Where, however, the contribution is voluntary, such contribution is considered income. Nevarez v. Nevarez, 626 A.2d 867 (D.C. 1993) (voluntary accumulation of debt to creditors cannot be considered deductible expense); Nelson v. Nelson, 651 So. 2d 1252 (Fla. DCA 1995) (voluntary contribution to pension plan not deductible); In re Marriage of Burris, 263 Ill. App. 3d 495, 636 N.E.2d 71 (1994) (payment of $35 per month for life insurance is not an allowable deduction from income); State ex rel. Nielsen v. Nielsen, 521 N.W.2d 735 (Iowa 1994) (party cannot claim as deductions to income payments for voluntary savings, indebtedness, current child support, and IRS settlement); McCarty v. McCarty, 192 Mich. App. 279, 480 N.W.2d 617 (1991) (voluntary contribution to retirement account is income); In re Marriage of Hunt, 264 Mont. 159, 870 P.2d 720 (1994) (improper to deduct from wife's income her contribution to retirement plan); Lebrato v. Lebrato, 3 Neb. App. 1505, 529 N.W.2d 90 (1995) (husband cannot deduct amounts paid into voluntary retirement plan); Marsh v. Fieramusca, 150 Misc. 2d 776, 569 N.Y.S.2d 1012 (Fam. Ct. 1991) (the full amount of husband's voluntary contribution to his 401(k) plan was imputed to him as income, because he had complete control over whether he could realize this income); Hallock v. Mickels, 507 N.W.2d 541 (N.D. 1993) (will not deduct from income discretionary retirement contribution); Shipley v. Shipley, 509 N.W.2d 49 (N.D. 1993) (contributions by employer to husband's pension plan were income); Parzynski v. Parzynski, 85 Ohio App. 3d 423, 620 N.E.2d 93 (1992) (husband's pension contribution was income to him, where he owned 50% of his business and could thus control his contribution).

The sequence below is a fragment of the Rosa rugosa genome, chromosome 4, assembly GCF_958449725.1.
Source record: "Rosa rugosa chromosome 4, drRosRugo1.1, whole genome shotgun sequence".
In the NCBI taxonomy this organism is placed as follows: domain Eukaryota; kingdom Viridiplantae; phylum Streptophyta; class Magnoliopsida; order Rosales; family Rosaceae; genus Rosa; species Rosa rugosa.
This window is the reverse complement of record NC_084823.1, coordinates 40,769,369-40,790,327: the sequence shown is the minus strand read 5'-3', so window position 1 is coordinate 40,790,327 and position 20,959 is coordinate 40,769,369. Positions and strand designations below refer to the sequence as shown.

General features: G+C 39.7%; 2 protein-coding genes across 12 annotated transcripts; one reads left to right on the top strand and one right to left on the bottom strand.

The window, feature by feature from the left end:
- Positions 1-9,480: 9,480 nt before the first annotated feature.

Voluntary Debt Reduction
Just as a voluntary contribution to a retirement plan or savings plan is not deductible, so, too, is the voluntary assumption of debt or obligation not deductible from income. Such debts and obligations include credit union payments, loan repayments, charitable deductions, and savings or thrift plans. E.g., Wood v. Wood, 190 W. Va. 445, 438 S.E.2d 788 (1993) (voluntary payment to credit union to pay loan is not deductible from income); Butler v. Brewster, 629 So. 2d 1092 (Fla. DCA 1994) (court would not allow deductions for contributions to profit-sharing plan, repayment of loan, or credit union savings plan); Mulford v. Sullivan, 560 So. 2d 1364 (Fla. 1990) (court would not allow deduction for voluntary contribution to 401(k) plan); Lehman v. Lehman, 431 Pa. Super. 450, 636 A.2d 1172 (1994) (monthly payments required for the purchase of a business were not deductible from income). Contra Ellis v. Council, 546 So. 2d 801 (Fla. DCA 1989) (court would allow deduction for repayment of credit union debt and garnishment from wages for other debt).
In Ogard v. Ogard, 808 P.2d 815 (Alaska 1991), the court envisioned a circumstance where voluntary debt reduction could be considered income. Specifically, the court held that where an obligor reduces his or her income by liquidating income-producing assets and applies the proceeds to the mortgage on his or her dwelling, the reduction of the mortgage, and thus the lessening of the "rental obligation," can be considered income. In such a case, the obligor spouse is in actual receipt of funds that he or she has then used for purposes other than support. See also In re Marriage of Kirk, 217 Cal. App. 3d 597, 366 Cal. Rptr. 76 (1990) (voluntary diversion of income to repay a debt was voluntary reduction of income; amount of diversion would be imputed).
Child support guidelines have clearly refocused the emphasis from the needs of the children to the income of their parents. J. Atkinson, "The Child's Needs Versus the Parent's Ability to Pay," 12 Fam. Advoc. 26 (Winter 1990); L. Gold-Biken, Divorce Practice Handbook 10.09 at 271 (1994). It is thus of paramount importance for the practitioner to pinpoint all sources of income and deductions to income in order to present the strongest case possible.